JAMbalaya is a concert, but, like the food it is named for, is comprised of many ingredients, uniquely flavored with the special spices native to Louisiana. Forget Mardi Gras and the beads and feathered masks. Forget the Hurricane glasses filled with a sticky-sweet, head-banging beverage adorned with a skull-topped swizzle stick.
Voodoo master Gregory Walker, JAMbalaya’s artistic producer, guest performer and master of ceremonies, has something quite different in mind. He’s thinking about Congo Square, where the slaves were bought and sold, and cultures collided. He’s thinking about black magic and the bayou, and the enticing, mysterious sounds of the back roads and swamps. He hears lively music coming from a shack through the distance on a foggy night.
The first concert in the Music and More Festival, presented by ACE at the J on October 30th in Levin Hall, is a mix of musical styles, woven together with elements such as Afro-Cuban music, African drumming, and three dance ensembles featuring different dance styles. The mood is funky and dark. Moss creeps from the stage and fireflies twinkle behind the performers who slip on and off the stage. It’s theater, it’s dance, it’s music.
And oh boy, it is music. The evening culminates with dancing to the irresistible rhythms of Terrance Simien, a zydeco legend. Zydeco is defined as “a black American dance music originally from southern Louisiana, typically featuring accordion and guitar.” It evolved in southwest Lousiana by French-Creole speakers which blends blues, rhythm and blues.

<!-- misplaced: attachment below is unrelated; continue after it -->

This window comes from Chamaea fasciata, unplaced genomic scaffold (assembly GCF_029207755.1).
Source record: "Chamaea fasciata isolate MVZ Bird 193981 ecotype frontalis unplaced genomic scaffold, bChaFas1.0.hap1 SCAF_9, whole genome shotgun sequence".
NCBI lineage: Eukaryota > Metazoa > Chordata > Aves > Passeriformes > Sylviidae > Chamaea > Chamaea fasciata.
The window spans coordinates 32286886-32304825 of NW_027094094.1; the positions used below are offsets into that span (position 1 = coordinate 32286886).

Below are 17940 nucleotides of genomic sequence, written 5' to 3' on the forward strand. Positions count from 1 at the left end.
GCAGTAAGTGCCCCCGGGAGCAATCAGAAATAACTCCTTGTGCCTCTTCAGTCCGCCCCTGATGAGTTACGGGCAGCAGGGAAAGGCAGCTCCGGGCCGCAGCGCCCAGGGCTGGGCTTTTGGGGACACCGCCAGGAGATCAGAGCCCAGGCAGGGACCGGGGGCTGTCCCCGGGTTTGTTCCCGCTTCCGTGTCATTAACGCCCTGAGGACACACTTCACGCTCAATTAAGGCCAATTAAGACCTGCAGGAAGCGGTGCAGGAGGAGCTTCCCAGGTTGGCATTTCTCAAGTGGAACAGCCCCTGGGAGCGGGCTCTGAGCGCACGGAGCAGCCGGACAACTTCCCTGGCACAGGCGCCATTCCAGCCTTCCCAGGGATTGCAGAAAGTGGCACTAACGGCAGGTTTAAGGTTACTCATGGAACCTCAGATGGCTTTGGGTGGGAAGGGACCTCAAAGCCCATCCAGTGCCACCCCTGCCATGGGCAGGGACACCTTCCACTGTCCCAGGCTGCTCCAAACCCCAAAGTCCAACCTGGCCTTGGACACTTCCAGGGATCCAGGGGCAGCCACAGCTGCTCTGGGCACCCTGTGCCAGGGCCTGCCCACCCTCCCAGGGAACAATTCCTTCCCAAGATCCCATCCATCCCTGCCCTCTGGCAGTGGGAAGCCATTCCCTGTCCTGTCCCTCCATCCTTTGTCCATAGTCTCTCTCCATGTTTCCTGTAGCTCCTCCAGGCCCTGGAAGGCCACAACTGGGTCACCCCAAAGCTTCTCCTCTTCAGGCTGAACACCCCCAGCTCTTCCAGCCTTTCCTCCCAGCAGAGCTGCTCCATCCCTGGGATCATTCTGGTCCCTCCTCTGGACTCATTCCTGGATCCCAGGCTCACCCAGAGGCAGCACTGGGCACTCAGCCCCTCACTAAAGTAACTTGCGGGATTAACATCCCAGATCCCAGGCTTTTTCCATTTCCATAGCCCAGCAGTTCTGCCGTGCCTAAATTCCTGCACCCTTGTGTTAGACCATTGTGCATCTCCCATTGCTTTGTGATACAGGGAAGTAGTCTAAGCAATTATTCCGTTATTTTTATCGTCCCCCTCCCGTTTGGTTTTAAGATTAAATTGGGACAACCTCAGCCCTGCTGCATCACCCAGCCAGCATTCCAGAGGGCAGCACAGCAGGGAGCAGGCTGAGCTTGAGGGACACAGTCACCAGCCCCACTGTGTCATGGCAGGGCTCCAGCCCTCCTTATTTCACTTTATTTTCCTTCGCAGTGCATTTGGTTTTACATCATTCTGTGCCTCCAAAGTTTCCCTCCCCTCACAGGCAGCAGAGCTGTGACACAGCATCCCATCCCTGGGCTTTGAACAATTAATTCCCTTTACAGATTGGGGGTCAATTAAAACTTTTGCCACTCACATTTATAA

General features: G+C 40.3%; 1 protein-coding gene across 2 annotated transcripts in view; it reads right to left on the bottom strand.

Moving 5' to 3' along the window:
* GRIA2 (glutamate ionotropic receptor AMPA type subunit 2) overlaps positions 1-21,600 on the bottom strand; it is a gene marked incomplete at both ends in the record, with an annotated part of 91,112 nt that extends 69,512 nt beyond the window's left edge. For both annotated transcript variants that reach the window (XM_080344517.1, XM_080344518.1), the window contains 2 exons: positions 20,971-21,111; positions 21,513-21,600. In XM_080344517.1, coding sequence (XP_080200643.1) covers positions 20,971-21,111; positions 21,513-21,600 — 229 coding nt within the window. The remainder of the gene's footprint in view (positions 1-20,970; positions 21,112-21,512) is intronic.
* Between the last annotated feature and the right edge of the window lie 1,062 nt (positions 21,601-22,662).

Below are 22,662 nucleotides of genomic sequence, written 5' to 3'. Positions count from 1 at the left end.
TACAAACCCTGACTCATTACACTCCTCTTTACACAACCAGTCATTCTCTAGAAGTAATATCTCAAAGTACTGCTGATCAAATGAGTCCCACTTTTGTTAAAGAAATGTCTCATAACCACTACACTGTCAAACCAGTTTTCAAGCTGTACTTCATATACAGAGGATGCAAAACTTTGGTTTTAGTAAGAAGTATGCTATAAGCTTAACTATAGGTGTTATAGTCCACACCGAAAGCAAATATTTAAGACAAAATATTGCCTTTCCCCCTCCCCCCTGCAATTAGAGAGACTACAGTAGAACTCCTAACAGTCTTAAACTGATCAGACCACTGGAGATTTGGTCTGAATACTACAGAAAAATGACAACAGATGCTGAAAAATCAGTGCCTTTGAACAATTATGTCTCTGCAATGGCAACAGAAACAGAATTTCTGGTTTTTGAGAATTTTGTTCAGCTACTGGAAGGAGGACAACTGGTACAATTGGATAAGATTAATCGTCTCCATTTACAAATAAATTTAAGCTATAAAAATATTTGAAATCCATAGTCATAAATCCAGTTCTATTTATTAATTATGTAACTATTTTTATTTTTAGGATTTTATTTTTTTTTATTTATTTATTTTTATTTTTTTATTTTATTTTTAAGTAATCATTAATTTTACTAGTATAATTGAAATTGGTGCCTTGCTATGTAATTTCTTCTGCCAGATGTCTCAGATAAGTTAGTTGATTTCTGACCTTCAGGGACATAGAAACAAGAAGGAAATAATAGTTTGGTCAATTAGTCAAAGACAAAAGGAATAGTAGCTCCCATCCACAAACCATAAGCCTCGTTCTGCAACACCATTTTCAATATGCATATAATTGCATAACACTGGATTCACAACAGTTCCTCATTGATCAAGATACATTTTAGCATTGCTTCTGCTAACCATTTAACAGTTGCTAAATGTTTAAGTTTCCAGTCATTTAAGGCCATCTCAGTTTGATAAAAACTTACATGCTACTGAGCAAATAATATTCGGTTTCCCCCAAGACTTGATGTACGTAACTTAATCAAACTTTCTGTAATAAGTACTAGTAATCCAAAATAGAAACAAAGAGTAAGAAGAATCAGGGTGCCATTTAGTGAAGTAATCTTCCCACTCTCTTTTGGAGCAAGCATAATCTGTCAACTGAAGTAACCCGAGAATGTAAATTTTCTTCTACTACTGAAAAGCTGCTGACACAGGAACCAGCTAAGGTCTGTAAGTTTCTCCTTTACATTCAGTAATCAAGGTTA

Here we take a moment to mourn the very recent passing of Buckwheat Zydeco (September 26), thew superstar who turned a generation of listeners, myself included, into steadfast zydeco fans. Buckwheat Zydeco was a good friend of Simien, and the concert is dedicated to his memory.
Simine, a Grammy award-winning vocalist and songwriter, is an eighth generation Creole. He was introduced to music via the piano at home,sang in church choir, and played trumpet in school band programs. He came onto the zydeco scene as many musicians were aging and the genre had lost some of its vitality. Simien was among a handful of young musicians eager to keep the musical tradition alive, a mission that has been accomplished.
You may have heard Simien on the soundtrack to The Big Easy or The Princess and the Frog, scored by Randy Newman. Simien and his band have toured internationally, presenting over 7000 live performances in more than 40 countries, and released dozens of solo recordings and collaborations. Along with his partner and wife Cynthia, Simien is deeply dedicated to music education, spending almost as much time teaching the history, culture and music of his people in the classroom as performing his high-voltage shows on stages around the world.
JAMbalaya is the first of five events in the Music and More Festival, which includes a family concert with Joe Black, a Ladino concert and Sepharid dinner, and headliner Andy Statman, a brilliant musician whose original compositions owe allegiance to klezmer, jazz, bluegrass and Jewish devotional music. The “more” is author and photographer Penny Wolin, whose images of Jewish photographers and their work will fill the screen in Levin Hall.
A pass to the festival is $100, until Oct. 15, and includes four of the five events of your choice. Tickets for JAMbalaya are reasonably priced at $18 in advance at $20 at the door. In another effort to make sure cost is not a barrier, discounted tickets are available for Andy Statman through a scholarship fund.
To purchase tickets, VISIT THE JCC WEBSITE.